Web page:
45. 45. You can have belief without understanding…and that’s cool…until it’s not. UNDERSTANDING BELIEF @clevergirl
  46. 46. A decision without understanding or belief…is vulnerable. UNDERSTANDING BELIEF ADVOCACY DECISION @clevergirl
  47. 47. The U-BAD Model For diagnosing Buy In UNDERSTANDING BELIEF ADVOCACY DECISION Do they believe in it? Have you seen them speaking accurately, effectively, and supportively about it? Do they understand it? Are they making decisions in support of it? @clevergirl
  48. 48. The U-BAD Model For diagnosing Buy In • How do I know I have their support? • Is it fragile or durable? • What next actions might I take to shore up that support it? @clevergirl
  49. 49. J A N I C E F R A S E R Chief Product Officer 3 TOOLS FOR UNCOVERING, ACCEPTING, and ACTING ON WHAT IS TRUE. …so that we can be more effective at work • Radical Acceptance (Retro) • Cognitive Bias Salon (Monthly) • UBAD (buy-in diagnostic) @clevergirl
  50. 50. “Long is the way and hard, that out of Hell leads up to light.” John Milton Paradise Lost, 1667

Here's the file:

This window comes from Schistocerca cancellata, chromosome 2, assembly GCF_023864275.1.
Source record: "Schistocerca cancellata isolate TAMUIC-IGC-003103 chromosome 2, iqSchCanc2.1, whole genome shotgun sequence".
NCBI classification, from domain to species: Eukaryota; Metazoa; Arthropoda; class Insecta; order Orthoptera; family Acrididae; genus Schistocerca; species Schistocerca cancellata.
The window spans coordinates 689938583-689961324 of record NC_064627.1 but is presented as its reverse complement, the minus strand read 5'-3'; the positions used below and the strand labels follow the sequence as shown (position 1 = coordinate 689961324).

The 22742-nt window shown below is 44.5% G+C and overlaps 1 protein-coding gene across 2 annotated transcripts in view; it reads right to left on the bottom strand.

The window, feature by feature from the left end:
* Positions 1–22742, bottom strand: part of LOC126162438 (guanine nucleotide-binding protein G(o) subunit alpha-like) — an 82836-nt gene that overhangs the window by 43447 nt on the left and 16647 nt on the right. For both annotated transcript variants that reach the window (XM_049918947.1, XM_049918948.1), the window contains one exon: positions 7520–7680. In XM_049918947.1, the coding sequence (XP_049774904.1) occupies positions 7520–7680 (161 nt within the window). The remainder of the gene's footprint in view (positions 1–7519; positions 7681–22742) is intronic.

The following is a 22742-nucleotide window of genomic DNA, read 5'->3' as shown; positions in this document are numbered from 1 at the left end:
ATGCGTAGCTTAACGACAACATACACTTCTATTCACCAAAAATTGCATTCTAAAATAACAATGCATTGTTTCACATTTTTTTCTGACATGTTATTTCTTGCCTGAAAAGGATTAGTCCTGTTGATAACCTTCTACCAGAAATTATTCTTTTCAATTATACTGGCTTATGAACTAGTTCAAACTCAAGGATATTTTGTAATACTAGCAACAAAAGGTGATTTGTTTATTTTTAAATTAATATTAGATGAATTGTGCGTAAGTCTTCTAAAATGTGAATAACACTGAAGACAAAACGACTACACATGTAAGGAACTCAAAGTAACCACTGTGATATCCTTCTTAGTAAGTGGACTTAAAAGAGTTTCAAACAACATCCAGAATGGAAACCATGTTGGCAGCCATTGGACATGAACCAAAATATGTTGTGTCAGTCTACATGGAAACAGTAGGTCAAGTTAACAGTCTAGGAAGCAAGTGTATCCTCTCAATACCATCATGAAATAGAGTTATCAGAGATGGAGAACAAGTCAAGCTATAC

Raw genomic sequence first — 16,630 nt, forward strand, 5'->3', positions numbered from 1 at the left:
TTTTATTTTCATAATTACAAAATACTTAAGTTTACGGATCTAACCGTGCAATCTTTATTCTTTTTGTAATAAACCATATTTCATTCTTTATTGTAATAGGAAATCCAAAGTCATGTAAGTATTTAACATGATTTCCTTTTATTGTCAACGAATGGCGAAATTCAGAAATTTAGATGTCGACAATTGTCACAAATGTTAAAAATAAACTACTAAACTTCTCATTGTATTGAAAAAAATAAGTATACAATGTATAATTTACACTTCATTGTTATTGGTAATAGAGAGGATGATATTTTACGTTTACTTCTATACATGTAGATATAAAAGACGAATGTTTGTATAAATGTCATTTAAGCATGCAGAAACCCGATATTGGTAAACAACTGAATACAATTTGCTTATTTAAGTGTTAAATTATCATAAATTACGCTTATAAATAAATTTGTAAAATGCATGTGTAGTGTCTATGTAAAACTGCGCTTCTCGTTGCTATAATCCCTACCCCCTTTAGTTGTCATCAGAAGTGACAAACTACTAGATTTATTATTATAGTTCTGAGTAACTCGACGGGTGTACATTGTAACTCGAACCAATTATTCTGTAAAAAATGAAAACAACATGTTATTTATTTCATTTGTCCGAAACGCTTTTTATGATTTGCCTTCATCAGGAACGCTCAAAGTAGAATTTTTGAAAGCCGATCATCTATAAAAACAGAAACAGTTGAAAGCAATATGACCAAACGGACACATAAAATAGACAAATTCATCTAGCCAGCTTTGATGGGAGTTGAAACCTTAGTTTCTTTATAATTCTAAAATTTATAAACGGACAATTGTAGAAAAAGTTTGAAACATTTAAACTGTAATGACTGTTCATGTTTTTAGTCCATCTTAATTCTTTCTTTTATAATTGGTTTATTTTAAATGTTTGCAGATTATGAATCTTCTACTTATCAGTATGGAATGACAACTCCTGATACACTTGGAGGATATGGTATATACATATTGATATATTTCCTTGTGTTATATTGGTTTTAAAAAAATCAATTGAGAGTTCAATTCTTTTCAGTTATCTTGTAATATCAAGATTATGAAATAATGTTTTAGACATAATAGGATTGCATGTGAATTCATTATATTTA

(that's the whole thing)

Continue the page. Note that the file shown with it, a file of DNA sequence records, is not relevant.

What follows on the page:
51. 51. So, to close, I want to thank you, UK, for sharing John Oliver with us. There’s nothing like a British sense of humor to help us laugh at the truth. @clevergirl
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Mind the Product, 2018 London. This talk provides three practical tools that product leaders can use to uncover, accept, and act on what is true—so that you can be less grumpy and more effective at work. Because isn't that what we all enjoy? The feeling that we're doing good work, and that it's working? (UBAD Model for Buy-In by Janice Fraser is licensed under Creative Commons Attribution-NoDerivatives License 4.0 International.)